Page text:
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Beatty treats Montag with derision when he returns to the firehouse after staying away.
When Montag returns to the firehouse, Beatty harasses him and is fully aware that he is not convinced that books are really worthless. He tried to talk Montag out of it when he stayed home “sick.” Yet he seems fully aware that the lecture fell on deaf ears.
"Well," he said to the men playing cards, "here comes a very strange beast which in all tongues is called a fool." (Part II)
Beatty holds out his hand for the book, and Montag puts into his hand. Ironically, Beatty quotes first Shakespeare and then a poem by John Donne when calling Montag a fool. Clearly books are not without merit. Is he mocking or testing Montag?
Montag is aware that he is heading into the hornet’s nest. He is hoping to get some information that can be used to save the books. By using Faber’s special radio, he thinks he can outsmart Beatty and the other fireman, and the rest of his society. The risks are huge, but he is disenchanted with his own society, and willing to do whatever it takes in order to save what he considers more precious than his own life—the written word.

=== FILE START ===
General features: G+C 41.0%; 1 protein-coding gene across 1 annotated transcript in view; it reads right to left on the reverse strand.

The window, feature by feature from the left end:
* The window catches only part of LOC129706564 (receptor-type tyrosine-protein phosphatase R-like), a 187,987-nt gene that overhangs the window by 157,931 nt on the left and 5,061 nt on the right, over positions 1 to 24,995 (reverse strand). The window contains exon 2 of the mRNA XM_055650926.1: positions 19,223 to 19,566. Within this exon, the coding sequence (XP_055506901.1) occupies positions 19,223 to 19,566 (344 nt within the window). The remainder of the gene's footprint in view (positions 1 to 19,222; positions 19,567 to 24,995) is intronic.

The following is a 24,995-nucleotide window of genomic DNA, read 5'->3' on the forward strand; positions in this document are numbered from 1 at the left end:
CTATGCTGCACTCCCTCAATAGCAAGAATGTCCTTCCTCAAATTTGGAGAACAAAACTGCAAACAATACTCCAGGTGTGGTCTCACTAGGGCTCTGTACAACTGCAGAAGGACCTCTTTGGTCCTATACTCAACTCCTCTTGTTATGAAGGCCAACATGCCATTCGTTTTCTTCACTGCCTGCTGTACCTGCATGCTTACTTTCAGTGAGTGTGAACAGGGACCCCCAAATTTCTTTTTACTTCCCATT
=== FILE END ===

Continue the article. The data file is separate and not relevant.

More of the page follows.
Montag has gone from enjoying fighting fires and knowing nothing about his society to caring more about books than himself. He values the culture and the human tradition inherent in the books, and will do anything to save it. He sought out Faber when he realized that the old lady would die for her books. It made him wonder what was in those books. Of course, Montag’s argument with Beatty soon comes to a head, and Montag is forced to take a stand. This results in Beatty’s death, and Montag’s fleeing.
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